Spend a long day with your butt glued to a chair, and your back, neck, and hips will tell you everything you need to know about the damage office work can do to us. But studies in recent years have shed light on how bad it is for you (spoiler: It’s super bad).
In addition to wreaking havoc on your muscles and bones, a 2011 study showed that even after one day of prolonged sitting, there can be a decline in insulin response, which can contribute to diabetes and other diseases over time. It’s also been linked to increased risk of colon, breast and endometrial cancers.
And if you come away from the day feeling like your brain has been replaced with bubble wrap, it’s not just fatigue from battling your inbox; the lack of movement means we get less blood pumped to our brains, hence the decrease in cognitive function. Add to this the stress that accumulates from working non-stop for a long stretch of time, and the picture isn’t pretty.
Pretty crummy byproducts with this whole “earning a living” thing, eh? And while you may be tempted to opt for a standing desk that’s become all the rage in recent years, experts contend that it’s not quite the magical fix it’s purported to be. Same goes for swapping your desk chair for a giant bouncy ball.
The treadmill desk isbetter than all the aforementioned options as far as keeping your blood pumping, though a recent study showed it can hamper your ability to think and type (well, duh).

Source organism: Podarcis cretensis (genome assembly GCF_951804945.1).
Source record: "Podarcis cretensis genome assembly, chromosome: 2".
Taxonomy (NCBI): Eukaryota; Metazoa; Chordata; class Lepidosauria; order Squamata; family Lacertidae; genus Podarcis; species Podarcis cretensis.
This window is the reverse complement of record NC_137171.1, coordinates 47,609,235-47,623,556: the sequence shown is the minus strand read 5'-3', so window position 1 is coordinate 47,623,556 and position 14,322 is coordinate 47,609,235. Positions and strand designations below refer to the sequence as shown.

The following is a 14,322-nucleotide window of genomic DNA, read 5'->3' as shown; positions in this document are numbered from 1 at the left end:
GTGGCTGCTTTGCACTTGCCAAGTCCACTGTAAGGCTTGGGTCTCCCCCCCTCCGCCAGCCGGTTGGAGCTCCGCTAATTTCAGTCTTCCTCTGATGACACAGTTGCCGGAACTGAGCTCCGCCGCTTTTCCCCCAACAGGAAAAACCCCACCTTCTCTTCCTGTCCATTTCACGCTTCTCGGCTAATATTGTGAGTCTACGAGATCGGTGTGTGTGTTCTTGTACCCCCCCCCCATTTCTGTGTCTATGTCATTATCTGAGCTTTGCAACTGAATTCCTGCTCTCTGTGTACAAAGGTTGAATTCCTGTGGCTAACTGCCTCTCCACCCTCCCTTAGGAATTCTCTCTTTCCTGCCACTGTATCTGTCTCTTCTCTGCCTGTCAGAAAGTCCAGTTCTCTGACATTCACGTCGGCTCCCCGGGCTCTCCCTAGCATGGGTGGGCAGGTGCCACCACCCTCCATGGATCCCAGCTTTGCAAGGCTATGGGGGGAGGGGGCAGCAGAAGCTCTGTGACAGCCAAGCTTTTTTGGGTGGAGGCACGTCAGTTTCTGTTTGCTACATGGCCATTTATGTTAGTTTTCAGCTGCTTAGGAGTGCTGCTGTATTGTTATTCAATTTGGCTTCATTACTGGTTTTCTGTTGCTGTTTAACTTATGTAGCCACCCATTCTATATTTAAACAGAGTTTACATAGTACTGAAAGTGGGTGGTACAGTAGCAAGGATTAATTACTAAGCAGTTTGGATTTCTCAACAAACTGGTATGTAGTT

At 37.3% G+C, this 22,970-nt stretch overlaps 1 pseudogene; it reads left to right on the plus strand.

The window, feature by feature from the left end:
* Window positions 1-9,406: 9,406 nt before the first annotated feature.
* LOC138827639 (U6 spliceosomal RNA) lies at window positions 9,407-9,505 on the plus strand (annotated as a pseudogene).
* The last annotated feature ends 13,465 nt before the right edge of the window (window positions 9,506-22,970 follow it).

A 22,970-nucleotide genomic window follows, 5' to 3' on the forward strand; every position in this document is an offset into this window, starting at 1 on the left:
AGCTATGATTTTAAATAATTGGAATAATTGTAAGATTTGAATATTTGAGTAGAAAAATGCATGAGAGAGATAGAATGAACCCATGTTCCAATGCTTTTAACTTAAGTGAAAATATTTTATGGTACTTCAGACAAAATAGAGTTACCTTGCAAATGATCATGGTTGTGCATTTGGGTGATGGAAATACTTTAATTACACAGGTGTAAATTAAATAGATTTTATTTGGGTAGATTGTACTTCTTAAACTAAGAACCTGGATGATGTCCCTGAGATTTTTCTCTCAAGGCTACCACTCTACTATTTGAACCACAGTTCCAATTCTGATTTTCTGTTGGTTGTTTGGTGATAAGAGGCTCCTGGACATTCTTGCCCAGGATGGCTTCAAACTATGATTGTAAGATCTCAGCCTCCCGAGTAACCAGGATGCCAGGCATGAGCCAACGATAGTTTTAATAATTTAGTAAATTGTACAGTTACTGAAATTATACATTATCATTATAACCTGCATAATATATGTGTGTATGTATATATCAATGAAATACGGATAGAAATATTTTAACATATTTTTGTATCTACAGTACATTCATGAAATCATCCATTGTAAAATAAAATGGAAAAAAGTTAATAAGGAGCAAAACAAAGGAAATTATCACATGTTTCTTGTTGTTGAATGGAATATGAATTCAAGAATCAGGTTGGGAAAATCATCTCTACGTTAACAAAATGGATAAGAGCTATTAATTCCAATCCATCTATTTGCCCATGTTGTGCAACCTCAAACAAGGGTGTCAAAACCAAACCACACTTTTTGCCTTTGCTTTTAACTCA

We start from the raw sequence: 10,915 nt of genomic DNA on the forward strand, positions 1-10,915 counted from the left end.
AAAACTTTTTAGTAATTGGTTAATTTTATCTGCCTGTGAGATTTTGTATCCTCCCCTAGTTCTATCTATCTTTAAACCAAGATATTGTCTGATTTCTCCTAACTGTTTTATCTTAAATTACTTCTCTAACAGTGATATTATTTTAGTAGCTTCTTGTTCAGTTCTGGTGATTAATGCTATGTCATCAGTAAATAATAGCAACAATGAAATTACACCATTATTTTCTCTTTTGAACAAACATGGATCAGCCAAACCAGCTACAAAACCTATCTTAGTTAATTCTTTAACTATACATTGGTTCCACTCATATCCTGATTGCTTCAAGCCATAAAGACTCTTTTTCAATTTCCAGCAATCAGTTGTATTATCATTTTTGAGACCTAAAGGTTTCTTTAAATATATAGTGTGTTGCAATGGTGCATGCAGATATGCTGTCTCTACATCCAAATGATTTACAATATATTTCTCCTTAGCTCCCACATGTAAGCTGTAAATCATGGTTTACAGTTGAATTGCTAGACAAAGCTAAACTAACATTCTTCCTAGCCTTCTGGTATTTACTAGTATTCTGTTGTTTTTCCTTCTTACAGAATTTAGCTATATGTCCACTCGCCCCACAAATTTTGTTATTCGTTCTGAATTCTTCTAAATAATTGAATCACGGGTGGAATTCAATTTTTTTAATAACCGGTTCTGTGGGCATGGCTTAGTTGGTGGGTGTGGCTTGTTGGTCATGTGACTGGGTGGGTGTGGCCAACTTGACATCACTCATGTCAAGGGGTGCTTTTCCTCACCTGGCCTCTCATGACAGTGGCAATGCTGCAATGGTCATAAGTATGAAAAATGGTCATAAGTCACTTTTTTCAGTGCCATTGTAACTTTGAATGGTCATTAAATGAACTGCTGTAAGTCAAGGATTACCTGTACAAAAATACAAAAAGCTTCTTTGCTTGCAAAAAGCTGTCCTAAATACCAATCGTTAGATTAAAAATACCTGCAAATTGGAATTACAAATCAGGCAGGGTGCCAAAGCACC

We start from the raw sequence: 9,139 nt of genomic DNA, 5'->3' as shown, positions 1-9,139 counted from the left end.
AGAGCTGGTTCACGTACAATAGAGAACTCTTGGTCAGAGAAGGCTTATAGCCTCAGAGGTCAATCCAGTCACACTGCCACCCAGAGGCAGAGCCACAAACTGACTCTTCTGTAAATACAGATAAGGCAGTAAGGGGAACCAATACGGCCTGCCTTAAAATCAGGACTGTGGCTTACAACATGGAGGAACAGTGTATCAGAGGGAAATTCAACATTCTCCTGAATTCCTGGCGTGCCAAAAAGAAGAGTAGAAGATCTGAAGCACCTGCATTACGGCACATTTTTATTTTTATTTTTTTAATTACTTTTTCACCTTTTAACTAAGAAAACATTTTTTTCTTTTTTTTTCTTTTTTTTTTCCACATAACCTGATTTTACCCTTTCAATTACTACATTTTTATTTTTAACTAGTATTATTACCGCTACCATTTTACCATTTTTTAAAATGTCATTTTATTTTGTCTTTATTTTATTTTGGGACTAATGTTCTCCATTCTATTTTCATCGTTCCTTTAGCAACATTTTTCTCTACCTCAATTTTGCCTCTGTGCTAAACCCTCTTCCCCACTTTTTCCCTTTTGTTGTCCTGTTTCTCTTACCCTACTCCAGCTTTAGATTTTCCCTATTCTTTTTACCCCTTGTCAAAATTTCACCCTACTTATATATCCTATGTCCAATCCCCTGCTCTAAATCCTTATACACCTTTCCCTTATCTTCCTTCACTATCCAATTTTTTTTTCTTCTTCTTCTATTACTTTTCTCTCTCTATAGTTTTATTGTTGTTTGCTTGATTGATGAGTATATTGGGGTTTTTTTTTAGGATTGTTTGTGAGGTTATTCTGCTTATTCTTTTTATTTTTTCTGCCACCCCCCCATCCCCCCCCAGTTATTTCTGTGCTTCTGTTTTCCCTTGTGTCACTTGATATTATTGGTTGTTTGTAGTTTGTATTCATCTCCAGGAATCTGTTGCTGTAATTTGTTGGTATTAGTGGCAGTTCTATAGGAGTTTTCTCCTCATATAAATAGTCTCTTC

So what options do us sedentary types have to combat derrière-at-desk fatigue? It’s pretty simple: Get up every once in a while and stretch.
Allison Mayer, a middle school counselor by day and certified yoga instructor by night, understands the struggle of being stuck to a seat cushion all day when really, you and your bones should be moving around. Below, she recommends four stretches you can do at your desk to keep the sore back at bay, while giving yourself a boost of energy.
Simple seated twist
Inhale to lengthen the spine, and then exhale, bringing left hand to right knee. Your right arm will support your spine from behind.
“This simple stretch helps you open the heart, rinsing out and replenishing the fluids in the spine. Repeat the twist to the other direction to even it out,” Mayer says.
Inhale to lengthen the spine, then exhale and cross arms at the elbow. Reach your hands up, intertwining them, if possible, or else have the back of your hands meet. Lift elbows away from the chest, bringing your upper arms parallel with the floor. Stay in this position or fold forward.
“This is a great stretch to improve the poor posture we have been subjected to from typing and desk work. It stretches and releases the muscles between our shoulder blades and neck, which often take the brunt of our stress. Be sure to repeat this stretch with other arm on top,” Mayer says.
Seated figure 4
With you feet flat on the floor, bring a flexed right foot on top of the left knee, working to bring the right knee parallel with the floor.
“This one helps you get into the outer hips via external hip rotation. At also activates the glutes. Add in a forward fold for an additional spinal stretch, or eagle arms to relieve lower back strain. Repeat on other side.”
Find a drishti,which is Sanskrit for “focal point.” From a standing position, shift the weight to your left leg while your right leg is utilized as a “kickstand.” You can also bring it to your calf or inner thigh, but take care not to place pressure directly on the knee. Place your hands on the heart or reach up to the sky as branches.
“This is a great hip opener, as it activates our external hip rotating muscles. Tree pose, as with all balance poses, require mindful focus and body awareness. Use the pose on particularly stressful days or times when you need a mental reset.”